Olympic and Paralympic Games 2016 − Sport gets things moving!
In our projects, young people learn to take responsibility – for themselves and for others. ©GIZ/Florian Kopp
Dr Tania Braga, Sustainability, Accessibility and Legacy Head of the Rio 2016 Olympic and Paralympic Games Organising Committee, contributes her input on the event. ©GIZ/Marco Terranova
Britta Heidemann, Olympic fencing gold-medallist and Sport for Development ambassador, promoting the potential of sport. ©GIZ/Kathrin Schmid
The Olympic Summer Games began in Rio de Janeiro on Friday, 5 August, with a spectacular opening ceremony. Brazil and the city of Rio have invested a lot in the games. As with other major sporting events, it is questionable how far this investment will bring sustainable developments for society. How can the games be managed so that they benefit a broad section of the population as well as the city itself? What challenges do they pose to the environment? And how can mega sporting events be staged with transparency?
At the invitation of the German Federal Ministry for Economic Cooperation and Development (BMZ), as well as GIZ and the Goethe-Institut Rio, an international group of experts from politics, economics, sports and culture discussed these questions at the conference ‘MEGA ↔ SUSTAINABILITY − Sustainability of mega sporting events’. The conference was opened by German Ambassador, Dirk Brengelmann, and General Secretary of the Goethe-Institut, Johannes Ebert. The numerous expert contributors to the debate included Dr Tania Braga, Sustainability, Accessibility and Legacy Head of the games organising committee, Dr Michael Vesper, Chair of the German Olympic Sports Confederation (DOSB), Dr Dawid Danilo Bartelt, Chair of the Heinrich Böll Foundation in Brazil, and Wilfried Lemke, Special Adviser to the UN Secretary-General on Sport for Development and Peace.
In working groups on human rights, ecological sustainability, urban development and good governance, prominent figures developed recommendations for ensuring the sustainable configuration of mega sporting events. Central factors include the early, active and sustained integration of local people in the application process, as well as the formulation of realistic sustainability goals. Transparency, accountability and good governance on the part of all involved also have a big part to play. Until now, the control mechanisms have been lacking that would guarantee the fulfilment of the major promises made so often during the application process. This results in dissatisfaction among the residents of the host cities and triggers the large-scale loss of credibility on the part of the organisers and of international sport in general. Ricardo Leyser Gonçalves, a former minister of sport and the current chair of Rio’s Municipal Olympic Company, welcomed the experts’ recommendations and promised to make public all the data that is gathered over the course of the games.
The results of the conference also constitute an appeal to international sports organisations: good governance starts with them. The excessive expectations of candidate cities cause them to make unrealistic promises which do not take local circumstances into consideration, and the fulfilment of these promises is not subject to any external control.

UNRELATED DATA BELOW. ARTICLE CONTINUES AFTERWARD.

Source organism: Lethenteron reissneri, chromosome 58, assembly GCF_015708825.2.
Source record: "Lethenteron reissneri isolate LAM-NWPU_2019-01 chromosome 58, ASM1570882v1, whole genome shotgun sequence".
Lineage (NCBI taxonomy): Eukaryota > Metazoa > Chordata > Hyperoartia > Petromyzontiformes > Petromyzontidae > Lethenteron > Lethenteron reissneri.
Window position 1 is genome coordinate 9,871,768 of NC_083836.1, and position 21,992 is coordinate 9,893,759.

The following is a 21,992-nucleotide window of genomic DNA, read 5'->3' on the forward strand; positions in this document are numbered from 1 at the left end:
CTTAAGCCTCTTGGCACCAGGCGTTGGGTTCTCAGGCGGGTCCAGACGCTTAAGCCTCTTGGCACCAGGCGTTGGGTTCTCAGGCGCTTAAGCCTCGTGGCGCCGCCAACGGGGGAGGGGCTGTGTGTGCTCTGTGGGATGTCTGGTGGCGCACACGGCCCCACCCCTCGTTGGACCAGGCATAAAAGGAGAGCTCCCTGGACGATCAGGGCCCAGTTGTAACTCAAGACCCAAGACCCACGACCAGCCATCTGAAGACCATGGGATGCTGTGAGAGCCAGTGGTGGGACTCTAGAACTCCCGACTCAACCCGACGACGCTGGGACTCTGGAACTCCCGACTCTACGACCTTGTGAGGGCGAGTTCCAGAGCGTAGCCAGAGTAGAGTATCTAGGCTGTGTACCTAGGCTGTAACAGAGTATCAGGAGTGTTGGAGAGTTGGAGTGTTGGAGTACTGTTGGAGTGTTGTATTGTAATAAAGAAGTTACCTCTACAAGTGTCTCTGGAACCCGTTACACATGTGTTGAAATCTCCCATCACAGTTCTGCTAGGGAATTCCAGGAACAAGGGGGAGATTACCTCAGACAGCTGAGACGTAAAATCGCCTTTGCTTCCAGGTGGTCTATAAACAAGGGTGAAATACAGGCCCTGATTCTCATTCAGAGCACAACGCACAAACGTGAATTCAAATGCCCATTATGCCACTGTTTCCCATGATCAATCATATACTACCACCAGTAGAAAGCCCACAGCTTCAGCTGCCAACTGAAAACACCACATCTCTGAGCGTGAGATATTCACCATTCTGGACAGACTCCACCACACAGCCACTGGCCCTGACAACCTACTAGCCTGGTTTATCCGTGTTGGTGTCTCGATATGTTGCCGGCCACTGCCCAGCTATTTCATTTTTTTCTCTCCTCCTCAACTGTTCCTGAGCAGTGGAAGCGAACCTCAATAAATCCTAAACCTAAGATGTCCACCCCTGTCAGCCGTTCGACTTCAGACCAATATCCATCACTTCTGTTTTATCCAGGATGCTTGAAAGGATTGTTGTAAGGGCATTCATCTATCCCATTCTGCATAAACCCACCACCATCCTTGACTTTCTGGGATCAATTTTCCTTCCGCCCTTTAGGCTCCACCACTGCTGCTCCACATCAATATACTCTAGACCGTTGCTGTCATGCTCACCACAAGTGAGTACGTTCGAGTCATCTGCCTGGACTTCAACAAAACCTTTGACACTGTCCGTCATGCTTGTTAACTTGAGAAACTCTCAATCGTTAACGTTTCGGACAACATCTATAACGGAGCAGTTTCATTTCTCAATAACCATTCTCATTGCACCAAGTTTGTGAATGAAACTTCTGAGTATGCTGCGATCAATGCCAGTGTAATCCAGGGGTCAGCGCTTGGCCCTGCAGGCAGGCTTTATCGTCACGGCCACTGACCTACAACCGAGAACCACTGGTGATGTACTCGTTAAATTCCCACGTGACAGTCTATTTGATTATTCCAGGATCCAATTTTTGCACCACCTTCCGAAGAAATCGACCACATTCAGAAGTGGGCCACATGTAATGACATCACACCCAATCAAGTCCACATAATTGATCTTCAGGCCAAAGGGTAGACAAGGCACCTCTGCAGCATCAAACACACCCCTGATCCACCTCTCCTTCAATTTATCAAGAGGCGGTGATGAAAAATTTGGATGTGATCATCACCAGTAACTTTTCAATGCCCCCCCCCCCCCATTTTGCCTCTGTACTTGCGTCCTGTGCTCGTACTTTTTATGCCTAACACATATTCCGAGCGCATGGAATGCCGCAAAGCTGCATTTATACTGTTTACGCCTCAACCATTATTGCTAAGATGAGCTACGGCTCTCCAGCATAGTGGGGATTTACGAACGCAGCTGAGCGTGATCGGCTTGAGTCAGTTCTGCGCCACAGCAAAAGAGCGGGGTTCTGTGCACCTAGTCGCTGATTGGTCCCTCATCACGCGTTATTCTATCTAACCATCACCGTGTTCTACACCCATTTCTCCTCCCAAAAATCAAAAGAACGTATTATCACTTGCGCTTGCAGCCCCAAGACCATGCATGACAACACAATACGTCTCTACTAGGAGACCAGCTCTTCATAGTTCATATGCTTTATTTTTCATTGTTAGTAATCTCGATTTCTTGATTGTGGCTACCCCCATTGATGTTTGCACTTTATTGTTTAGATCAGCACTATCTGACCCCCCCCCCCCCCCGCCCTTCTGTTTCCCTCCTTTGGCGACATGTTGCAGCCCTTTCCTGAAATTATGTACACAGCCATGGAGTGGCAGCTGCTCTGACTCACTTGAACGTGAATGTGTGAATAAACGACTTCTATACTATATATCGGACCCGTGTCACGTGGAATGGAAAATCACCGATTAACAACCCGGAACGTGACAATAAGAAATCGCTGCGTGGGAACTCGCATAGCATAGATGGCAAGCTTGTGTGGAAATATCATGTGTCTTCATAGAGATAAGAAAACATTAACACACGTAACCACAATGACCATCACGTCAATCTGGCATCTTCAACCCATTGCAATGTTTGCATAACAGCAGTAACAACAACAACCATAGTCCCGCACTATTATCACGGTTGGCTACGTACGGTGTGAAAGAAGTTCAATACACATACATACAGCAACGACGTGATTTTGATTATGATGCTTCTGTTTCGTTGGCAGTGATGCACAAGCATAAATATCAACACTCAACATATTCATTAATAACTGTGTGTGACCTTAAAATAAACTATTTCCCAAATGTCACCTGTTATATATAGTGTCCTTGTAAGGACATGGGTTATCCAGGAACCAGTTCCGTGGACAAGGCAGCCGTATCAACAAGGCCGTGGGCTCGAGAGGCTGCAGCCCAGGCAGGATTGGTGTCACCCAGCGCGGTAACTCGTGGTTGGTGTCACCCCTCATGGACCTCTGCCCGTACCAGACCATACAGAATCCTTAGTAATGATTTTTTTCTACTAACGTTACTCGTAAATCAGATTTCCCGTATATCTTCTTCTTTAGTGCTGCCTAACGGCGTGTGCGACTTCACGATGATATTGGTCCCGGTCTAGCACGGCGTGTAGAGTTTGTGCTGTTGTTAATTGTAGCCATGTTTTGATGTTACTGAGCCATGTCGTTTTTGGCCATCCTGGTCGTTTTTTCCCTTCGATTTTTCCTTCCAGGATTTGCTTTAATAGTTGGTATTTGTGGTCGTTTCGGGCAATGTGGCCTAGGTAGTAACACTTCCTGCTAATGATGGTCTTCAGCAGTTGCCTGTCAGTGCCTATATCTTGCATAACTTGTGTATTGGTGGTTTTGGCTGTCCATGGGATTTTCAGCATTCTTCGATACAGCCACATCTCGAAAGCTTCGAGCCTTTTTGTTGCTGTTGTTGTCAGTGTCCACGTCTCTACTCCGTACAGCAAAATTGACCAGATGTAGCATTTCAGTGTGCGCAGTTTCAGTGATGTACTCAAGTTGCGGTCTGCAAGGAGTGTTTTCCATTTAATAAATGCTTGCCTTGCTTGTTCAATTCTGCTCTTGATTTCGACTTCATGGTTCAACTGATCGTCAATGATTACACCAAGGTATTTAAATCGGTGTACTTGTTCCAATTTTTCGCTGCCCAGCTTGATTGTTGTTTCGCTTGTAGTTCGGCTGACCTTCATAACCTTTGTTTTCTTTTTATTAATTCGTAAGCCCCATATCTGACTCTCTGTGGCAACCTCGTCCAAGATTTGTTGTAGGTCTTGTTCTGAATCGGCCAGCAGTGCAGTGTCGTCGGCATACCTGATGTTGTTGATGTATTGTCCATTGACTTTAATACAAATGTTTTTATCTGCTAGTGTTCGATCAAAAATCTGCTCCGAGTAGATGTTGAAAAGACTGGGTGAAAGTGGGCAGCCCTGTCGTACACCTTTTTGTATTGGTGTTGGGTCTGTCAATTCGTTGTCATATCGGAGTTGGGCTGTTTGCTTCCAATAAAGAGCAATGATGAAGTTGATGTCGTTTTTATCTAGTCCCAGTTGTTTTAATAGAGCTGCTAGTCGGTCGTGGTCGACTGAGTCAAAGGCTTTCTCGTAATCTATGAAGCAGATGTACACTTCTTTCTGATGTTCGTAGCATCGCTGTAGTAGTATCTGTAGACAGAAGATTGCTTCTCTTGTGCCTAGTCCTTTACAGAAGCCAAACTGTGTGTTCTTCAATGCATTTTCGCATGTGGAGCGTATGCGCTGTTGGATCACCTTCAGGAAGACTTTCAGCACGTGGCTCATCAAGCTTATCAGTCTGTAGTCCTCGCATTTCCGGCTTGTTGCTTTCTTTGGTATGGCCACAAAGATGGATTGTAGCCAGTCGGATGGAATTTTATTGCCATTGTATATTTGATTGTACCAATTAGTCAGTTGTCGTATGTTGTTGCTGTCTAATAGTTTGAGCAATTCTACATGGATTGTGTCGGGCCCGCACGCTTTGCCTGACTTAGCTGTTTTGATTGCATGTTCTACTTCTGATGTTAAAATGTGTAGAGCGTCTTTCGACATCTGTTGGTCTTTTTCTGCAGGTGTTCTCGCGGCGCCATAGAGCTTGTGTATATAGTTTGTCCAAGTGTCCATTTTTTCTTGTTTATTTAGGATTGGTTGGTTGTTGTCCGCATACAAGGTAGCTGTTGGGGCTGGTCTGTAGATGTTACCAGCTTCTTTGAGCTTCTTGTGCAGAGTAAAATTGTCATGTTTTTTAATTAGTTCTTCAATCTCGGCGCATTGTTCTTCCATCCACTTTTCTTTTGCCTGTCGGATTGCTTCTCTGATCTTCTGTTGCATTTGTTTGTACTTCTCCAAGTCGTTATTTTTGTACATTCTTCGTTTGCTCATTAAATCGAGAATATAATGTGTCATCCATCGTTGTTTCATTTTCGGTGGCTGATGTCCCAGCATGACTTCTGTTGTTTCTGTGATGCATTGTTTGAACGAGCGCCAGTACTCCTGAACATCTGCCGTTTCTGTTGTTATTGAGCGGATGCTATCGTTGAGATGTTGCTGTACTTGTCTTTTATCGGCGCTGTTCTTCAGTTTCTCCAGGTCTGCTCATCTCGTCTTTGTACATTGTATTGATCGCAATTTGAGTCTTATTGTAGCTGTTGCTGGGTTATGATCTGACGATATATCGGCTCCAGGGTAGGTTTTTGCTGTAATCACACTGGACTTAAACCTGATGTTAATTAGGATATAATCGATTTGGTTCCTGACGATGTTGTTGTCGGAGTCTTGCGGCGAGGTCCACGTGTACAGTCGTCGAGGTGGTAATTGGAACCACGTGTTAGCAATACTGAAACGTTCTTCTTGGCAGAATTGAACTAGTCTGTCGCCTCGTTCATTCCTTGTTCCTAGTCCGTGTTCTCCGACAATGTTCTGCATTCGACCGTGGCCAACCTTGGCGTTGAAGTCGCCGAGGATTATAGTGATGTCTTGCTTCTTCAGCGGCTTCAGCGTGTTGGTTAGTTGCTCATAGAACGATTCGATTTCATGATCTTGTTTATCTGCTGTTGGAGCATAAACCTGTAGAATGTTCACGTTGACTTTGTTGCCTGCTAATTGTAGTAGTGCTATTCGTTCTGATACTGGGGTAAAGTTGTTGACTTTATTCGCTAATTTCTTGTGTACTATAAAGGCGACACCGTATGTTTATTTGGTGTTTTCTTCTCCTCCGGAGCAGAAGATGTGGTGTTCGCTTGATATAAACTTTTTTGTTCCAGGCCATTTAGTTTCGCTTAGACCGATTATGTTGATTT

German development cooperation also recognises the potential of sport as an instrument for achieving development goals. For many years, on behalf of BMZ, GIZ has integrated its Sport for Development approach into projects and programmes all around the world, especially for the promotion of children and young people. Sport for Development is used in the municipalities of Rio to enhance and expand our interventions for the promotion of health and education, and for the prevention of violence When utilised in a pedagogically appropriate manner, sport can strengthen people’s self-confidence and impart important skills to children and young people.
German development cooperation is using the Olympic and Paralympic Games in Rio to present its activities in Brazil. In the German Consulate’s OliAle Pavilion on Leblon Beach, visitors can spend time learning about Brazilian-German cooperation in the field of ecological sustainability, or they can try out the Sport for Development approach themselves, in an interactive training session. Even before the start of the games, Germany’s fencing gold-medallist and Sport for Development ambassador, Britta Heidemann, visited a number of ongoing German development cooperation measures in Rio. Having been impressed by the work our partner organisation Promundo is doing in Guararapes, she will raise awareness during the games about the potential benefits of Sport for Development. The Sports Committee of the German Bundestag will also visit German development cooperation projects in Rio, as will Wilfried Lemke.
On a dedicated international day, young people from the German Olympic Youth Camp, which was organised under the umbrella of DOSB by Deutsche Sportjugend (German Sport Youth) and the German Olympic Academy, will join other young people from our Brazilian partner organisations in elaborating their ideals on how a sustainable Olympic host city should look. On another day, the young Germans will also visit their Brazilian counterparts’ communities and projects. On 16 August, in the DOSB’s German House, they can then share their impressions during a panel discussion on ‘Sport for development and sustainability’, involving Brazilian and German politicians, as well as Britta Heidemann and Brazilian FIFA World Cup winning footballer, Jorginho.
You can follow the activities in Rio on social media, using the hashtag #SportForDevRio.
Let the games begin!